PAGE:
M.I.A. integrates Sri-Lankan roots on new album
By Brien Miceli ’17
English rap artist M.I.A. dropped her fourth studio album called Matangi this past week, and she stayed true to her style, while bringing out more of her Sri-Lankan roots. As always, M.I.A. remains incredibly progressive in her latest album, sticking to her distinct electronic/glitch/hip-hop/dance style. She has described her music as “anti-popstar” club music, and she certainly carries this label in Matangi.
Her album has several stylistic changes throughout. Her song titles, such as the intro “Karmageddon,” and the second song on the album “MATANGI,” and lyrics inspire a distinct Sri-Lankan theme. She uses samples of Indian and Sri-Lankan instruments, particularly in the first four songs. Song five entitled “Come Walk With Me” through song eight entitled “Bad Girls” does away with the South Asian style and brings in more of a sound she had in her earlier album, Kala. She raps less and sings more, and the music is marginally mellower. The songs “Exodus” and “Sexodus” feature the Weeknd, another rising R&B artist as background vocals. The song “Bad Girls” immediately brings the powerful beat back, and M.I.A. resurges with her grungy rap style for the rest of the album.
There is no singular style for the second half of the album. For example, the songs “Double Bubble Trouble” and “Y.A.L.A.” have a very intense, moombahton-sounding rhythm almost akin to that of Major Lazer making use of bass and 808s, while the official single “Bring the Noize” has a more distorted glitchy-banger sound. In addition, as a whole this album uses more explicit language than her past songs, with all but two of the fifteen songs being labeled “explicit.”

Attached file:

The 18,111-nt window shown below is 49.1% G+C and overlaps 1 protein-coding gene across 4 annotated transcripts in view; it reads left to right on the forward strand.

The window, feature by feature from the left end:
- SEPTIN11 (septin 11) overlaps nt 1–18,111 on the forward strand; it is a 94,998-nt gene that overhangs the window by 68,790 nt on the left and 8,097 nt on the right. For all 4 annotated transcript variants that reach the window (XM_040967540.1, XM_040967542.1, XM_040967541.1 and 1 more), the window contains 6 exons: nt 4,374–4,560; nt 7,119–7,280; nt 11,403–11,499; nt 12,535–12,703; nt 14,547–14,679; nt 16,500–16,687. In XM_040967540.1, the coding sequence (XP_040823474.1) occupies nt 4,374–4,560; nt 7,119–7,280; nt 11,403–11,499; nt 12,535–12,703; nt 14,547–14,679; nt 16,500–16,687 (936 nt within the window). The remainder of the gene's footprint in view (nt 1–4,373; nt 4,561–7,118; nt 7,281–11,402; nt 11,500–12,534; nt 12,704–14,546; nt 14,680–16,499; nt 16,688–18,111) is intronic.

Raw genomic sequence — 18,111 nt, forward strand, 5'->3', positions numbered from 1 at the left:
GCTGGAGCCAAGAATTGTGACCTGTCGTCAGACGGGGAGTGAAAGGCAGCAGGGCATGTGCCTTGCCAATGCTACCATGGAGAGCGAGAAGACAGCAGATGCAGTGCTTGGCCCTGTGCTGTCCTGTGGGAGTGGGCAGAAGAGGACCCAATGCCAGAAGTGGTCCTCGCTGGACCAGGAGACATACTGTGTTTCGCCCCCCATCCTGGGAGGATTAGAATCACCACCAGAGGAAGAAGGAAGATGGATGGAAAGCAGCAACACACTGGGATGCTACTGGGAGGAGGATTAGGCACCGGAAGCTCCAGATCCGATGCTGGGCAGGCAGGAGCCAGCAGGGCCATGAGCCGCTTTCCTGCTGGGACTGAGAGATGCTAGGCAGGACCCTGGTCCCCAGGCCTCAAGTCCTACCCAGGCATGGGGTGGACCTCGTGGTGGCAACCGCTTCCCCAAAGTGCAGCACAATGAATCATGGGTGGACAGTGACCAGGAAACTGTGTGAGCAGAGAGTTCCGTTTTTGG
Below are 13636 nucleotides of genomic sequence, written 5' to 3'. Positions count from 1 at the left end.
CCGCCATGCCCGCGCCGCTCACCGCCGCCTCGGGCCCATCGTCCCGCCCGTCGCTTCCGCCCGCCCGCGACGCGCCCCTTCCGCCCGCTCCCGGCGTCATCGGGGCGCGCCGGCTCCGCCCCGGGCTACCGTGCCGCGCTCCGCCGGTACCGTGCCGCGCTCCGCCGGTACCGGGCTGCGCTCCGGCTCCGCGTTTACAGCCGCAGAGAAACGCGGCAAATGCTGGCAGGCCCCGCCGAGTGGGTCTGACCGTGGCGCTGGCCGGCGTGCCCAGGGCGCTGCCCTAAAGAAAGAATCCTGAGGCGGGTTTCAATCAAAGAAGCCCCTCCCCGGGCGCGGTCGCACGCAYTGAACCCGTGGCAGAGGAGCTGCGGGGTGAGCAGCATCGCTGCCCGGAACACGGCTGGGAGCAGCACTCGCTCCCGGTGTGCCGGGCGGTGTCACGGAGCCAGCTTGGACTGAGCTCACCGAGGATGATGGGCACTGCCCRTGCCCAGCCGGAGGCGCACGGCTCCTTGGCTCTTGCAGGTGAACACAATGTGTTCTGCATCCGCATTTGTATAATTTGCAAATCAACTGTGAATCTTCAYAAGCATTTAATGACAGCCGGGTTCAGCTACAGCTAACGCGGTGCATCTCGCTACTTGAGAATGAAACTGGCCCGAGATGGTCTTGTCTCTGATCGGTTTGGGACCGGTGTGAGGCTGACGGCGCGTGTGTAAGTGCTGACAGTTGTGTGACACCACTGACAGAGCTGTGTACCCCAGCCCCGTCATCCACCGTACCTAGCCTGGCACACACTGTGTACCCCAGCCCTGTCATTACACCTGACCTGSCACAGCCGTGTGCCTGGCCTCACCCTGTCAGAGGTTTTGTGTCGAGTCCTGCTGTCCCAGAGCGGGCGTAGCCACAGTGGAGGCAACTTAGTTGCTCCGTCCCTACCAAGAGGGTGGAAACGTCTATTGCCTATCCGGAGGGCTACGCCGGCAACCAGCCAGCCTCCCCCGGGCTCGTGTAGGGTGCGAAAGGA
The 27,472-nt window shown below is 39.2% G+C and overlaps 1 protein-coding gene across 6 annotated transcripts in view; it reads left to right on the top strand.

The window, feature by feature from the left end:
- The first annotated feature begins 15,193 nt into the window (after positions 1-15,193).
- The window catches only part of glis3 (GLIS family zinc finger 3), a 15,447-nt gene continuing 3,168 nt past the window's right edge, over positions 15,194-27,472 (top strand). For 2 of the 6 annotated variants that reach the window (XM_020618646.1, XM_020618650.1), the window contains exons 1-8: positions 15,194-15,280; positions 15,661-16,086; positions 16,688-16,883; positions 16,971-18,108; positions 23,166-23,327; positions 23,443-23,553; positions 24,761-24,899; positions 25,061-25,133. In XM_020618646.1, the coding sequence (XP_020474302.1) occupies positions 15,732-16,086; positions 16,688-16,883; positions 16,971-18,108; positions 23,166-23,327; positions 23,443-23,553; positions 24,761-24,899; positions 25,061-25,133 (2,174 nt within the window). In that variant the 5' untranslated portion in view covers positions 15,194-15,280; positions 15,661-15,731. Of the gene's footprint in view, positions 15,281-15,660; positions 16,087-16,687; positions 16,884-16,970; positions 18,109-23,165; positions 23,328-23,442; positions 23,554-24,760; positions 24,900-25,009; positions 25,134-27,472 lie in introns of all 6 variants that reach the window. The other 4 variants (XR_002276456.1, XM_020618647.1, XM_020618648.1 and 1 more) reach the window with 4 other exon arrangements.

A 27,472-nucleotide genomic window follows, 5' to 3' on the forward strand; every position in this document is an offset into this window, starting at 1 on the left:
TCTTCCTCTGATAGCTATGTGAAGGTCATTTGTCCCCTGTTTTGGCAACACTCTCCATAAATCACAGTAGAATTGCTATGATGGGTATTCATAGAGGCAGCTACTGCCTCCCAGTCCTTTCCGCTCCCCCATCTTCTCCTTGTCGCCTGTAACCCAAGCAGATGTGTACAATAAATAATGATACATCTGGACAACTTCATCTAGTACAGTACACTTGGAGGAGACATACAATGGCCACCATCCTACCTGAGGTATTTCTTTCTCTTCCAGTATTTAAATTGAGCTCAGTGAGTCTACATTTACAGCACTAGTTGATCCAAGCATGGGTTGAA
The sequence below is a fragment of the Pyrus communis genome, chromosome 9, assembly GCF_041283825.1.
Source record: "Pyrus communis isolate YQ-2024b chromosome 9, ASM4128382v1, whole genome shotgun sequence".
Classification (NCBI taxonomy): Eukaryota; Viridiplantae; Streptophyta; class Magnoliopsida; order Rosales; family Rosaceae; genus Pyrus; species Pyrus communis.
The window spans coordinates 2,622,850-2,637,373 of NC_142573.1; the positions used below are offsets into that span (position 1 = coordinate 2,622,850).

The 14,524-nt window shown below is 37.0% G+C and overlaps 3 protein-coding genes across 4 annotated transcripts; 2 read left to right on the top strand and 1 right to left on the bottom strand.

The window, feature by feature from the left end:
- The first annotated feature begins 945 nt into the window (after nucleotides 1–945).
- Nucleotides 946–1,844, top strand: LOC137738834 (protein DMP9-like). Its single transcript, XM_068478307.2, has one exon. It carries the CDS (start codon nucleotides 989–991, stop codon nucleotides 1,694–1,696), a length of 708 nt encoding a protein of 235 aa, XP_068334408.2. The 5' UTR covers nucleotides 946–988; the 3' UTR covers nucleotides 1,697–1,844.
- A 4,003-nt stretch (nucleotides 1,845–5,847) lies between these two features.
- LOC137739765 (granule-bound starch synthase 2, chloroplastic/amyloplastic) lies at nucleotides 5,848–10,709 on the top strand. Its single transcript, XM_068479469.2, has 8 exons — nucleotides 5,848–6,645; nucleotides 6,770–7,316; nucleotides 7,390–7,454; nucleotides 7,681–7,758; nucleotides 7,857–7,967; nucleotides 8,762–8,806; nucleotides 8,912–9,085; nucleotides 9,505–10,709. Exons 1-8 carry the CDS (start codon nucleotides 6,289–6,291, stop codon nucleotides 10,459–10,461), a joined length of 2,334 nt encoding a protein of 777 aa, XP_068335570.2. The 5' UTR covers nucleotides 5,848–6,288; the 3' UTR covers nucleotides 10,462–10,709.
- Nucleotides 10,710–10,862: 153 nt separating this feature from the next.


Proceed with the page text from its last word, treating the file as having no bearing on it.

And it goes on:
M.I.A. has always been a feminist, a rebel, and fiercely independent, and she continues to stay true to her image in this album by not allowing Mercury Records to alter her style. She even threatened to leak her own album months in advance due to all the production delays. Though it took a few listens to get used to, I have a great respect for M.I.A. and her music. Her experimental style and progressivism is refreshing in today’s world of copy-paste pop one-hit-wonders.
First-year Brien Miceli is a contributing writer. His email is firstname.lastname@example.org.